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At the Scene, January 2010             Solving the mystery of what to read next!
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Greetings from Kate
Edgars & Dilys
Robert B. Parker
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Wrapping up Winter #113
A peek at what's in store for your mid-Feb issue
MS Covers 110-112

Dear Readers,

January has flown by. In between big mystery award announcements (see Edgars & Dilys below); welcoming Mystery News readers; and diving into the MS Blog, Twitter, and Facebook; we're also finishing up a great looking Winter Issue #113, which should be out mid-February.

We're looking forward to bringing you a terrific cover story with Randy Wayne White, as well as a chat with G.M. Malliet, Lawrence Block's memories of Ross Thomas, a tribute to G.K. Chesterton's Father Brown, and a look at P.D. James's new Talking About Detective Fiction. Hope your 2010 is off to a wonderful beginning and we'll see you next month.

Kate Stine

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And the Nominees are...
MWA's Edgar's kickoff the mystery awards season

Poe with Mystery Awards The Mystery Writers of America announced this year's Edgar Award nominees on January 19. MWA's 2010 Edgar Allan Poe Awards honors the best in mystery fiction, non-fiction and television published or produced in 2009.Those in the running for Best Novel include: The Missing by Tim Gautreaux, The Odds by Kathleen George, The Last Child by John Hart, Mystic Arts of Erasing All Signs of Death by Charlie Huston, Nemesis by Jo Nesbø, and A Beautiful Place to Die by Malla Nunn. The Edgar Awards will be presented at the 64th Gala Banquet, April 29, 2010, at the Grand Hyatt Hotel, New York City. A complete list of categories and nominees available here.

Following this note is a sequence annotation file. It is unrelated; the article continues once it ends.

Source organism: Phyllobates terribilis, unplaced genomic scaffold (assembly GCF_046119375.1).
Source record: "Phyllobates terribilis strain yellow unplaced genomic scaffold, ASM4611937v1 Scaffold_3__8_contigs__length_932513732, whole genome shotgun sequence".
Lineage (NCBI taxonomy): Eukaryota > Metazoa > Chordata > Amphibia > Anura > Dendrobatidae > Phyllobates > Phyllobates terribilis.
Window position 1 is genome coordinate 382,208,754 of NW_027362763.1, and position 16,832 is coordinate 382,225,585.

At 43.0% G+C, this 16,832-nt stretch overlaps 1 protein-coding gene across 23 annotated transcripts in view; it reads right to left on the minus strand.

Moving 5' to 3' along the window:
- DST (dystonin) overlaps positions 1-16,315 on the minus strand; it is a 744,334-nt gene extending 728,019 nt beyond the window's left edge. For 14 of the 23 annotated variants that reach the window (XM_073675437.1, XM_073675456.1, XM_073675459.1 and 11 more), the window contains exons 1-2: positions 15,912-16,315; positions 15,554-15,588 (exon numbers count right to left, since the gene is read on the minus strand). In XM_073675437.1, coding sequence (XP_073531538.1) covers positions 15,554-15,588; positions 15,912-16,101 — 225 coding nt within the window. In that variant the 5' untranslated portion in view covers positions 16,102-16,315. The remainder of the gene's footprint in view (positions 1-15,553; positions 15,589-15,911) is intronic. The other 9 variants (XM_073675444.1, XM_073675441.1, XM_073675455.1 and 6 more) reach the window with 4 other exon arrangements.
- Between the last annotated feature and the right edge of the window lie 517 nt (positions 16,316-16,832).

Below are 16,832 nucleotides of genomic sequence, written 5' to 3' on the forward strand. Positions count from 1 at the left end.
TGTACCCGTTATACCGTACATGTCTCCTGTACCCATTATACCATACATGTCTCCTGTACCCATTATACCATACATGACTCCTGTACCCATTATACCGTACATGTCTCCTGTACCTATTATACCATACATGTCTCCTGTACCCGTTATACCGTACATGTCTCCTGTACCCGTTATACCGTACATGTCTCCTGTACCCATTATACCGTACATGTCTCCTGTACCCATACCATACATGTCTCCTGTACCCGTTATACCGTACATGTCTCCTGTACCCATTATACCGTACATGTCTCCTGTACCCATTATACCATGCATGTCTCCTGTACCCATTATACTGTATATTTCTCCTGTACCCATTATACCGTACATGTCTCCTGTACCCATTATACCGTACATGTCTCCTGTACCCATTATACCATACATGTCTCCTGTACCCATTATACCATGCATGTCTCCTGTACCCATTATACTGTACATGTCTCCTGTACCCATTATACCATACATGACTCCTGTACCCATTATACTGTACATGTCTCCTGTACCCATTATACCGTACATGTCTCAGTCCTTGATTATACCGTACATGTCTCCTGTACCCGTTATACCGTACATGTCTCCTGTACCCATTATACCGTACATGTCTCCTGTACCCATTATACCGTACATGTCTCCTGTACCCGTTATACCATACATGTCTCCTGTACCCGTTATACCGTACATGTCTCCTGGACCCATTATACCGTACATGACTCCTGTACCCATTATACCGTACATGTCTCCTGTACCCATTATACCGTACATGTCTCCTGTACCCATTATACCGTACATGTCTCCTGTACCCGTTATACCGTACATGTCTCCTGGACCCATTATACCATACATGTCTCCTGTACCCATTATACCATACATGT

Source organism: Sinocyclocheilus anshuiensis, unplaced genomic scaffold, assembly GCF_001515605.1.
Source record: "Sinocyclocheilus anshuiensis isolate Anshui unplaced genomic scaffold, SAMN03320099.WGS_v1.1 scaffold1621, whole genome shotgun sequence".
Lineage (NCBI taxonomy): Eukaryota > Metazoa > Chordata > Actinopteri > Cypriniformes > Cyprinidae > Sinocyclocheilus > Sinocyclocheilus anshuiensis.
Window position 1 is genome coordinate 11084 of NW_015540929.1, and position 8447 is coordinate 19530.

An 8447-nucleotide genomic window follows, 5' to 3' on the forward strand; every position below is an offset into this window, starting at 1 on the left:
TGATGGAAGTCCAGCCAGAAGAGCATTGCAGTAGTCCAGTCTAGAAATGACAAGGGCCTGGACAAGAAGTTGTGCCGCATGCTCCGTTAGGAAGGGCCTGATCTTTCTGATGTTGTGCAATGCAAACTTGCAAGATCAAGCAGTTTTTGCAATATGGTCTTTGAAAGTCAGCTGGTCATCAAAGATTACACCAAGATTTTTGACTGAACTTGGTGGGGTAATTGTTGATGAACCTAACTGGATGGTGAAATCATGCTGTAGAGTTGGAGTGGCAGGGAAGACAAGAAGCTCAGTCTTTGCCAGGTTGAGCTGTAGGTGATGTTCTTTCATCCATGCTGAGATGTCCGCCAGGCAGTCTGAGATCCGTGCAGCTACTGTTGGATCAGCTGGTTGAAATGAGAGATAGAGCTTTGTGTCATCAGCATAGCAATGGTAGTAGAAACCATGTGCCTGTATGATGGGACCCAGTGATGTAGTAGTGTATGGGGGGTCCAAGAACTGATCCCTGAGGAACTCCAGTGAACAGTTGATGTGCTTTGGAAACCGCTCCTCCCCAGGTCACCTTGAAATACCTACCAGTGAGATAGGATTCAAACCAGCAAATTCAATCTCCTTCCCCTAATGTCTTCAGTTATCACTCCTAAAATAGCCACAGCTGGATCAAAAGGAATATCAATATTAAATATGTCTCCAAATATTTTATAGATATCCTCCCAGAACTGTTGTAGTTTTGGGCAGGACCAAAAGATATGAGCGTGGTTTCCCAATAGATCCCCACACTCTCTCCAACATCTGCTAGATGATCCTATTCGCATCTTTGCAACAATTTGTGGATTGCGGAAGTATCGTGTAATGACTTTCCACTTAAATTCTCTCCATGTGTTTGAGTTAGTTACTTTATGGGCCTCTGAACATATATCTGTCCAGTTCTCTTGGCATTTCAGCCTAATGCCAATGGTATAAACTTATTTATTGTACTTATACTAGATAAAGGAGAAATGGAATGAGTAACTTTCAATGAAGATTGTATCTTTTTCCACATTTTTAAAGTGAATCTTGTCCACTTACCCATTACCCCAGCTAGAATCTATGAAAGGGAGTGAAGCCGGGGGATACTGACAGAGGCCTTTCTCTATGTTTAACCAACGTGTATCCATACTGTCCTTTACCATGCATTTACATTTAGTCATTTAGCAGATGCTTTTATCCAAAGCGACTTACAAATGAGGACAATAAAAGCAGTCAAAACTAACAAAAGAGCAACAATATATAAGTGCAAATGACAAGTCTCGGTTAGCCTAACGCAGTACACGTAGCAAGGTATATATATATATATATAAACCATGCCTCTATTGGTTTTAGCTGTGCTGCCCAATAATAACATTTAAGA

The Dilys Awards
The Independent Mystery Booksellers Association (IMBA) has also announced the 2010 nominees for the Dilys Award. Named in honor of Dilys Winn, the founder of the first mystery specialty bookstore in the United States, the award is given to the mystery title of the year which the member booksellers have most enjoyed selling. The Dilys Award is presented at the Left Coast Crime mystery convention.

2009 Dilys nominees are The Sweetness at the Bottom of the Pie by Alan Bradley, A Quiet Belief in Angels by R.J. Ellory, The Dark Horse by Craig Johnson, The Girl Who Played with Fire by Stieg Larsson, The Ghosts of Belfast by Stuart Neville, and The Brutal Telling by Louise Penny, and The Shanghai Moon by S.J. Rozan. More about The Dilys Award here.

Congratulations to all the nominees!
Crime Novelist Robert B. Parker Remembered by MS Contributors

Robert B. Parker
Prolific crime novelist Robert B. Parker passed away on January 18 at the age of 77, saddening many in the mystery world.

Perhaps best known for detective novels featuring his wise-cracking Boston PI Spenser, Parker penned 60+ titles throughout his career in a variety of genres including westerns, historicals, young adult, and nonfiction writings.

MS Contributors on Parker
"Parker's Spenser, like it or not, has left the biggest mark on the genre in decades. Certainly none of his contemporaries, even those who are arguably better writers, have had as much influence on the genre in terms of popularity and impact." - Kevin Burton Smith

"Trying to gather my thoughts. Still a bit boggled by the news of Parker's passing. As I mentioned earlier, I've been a big fan since the publication of The Godwulf Manuscript... Since that time, I don't think I've missed a single book, and that includes the YA novels." - Bill Crider

"I can't really add anything to all the lovely tributes that have been posted about Parker. His novels helped change the direction of mysteries - a legacy that will live on." - Oline Cogdill

"I'd like to mention a non-series Parker book which I devoured a long time ago, not long after I started work in 1980... it was one of the most gripping thrillers I'd ever read. It's a book called Wilderness, and it's the story of a relatively ordinary man confronting the darker side of life after witnessing a murder, and finding himself plunged into a fight for survival. I really must re-read it to see if it's as good now as it seemed then. I suspect it is." -
Martin Edwards
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Inspector Jacques Clouseau: There is something... personal... in this?

Chief Inspector Dreyfus: Yes, deeply personal. I hate you! Every little bit of you! Now get out!

Inspector Clouseau: You want me to leave?

Exchange between "The Pink Panther," Inspector Clouseau (Peter Sellers) and his boss (Herbert Lom) in A Shot in the Dark (1964).

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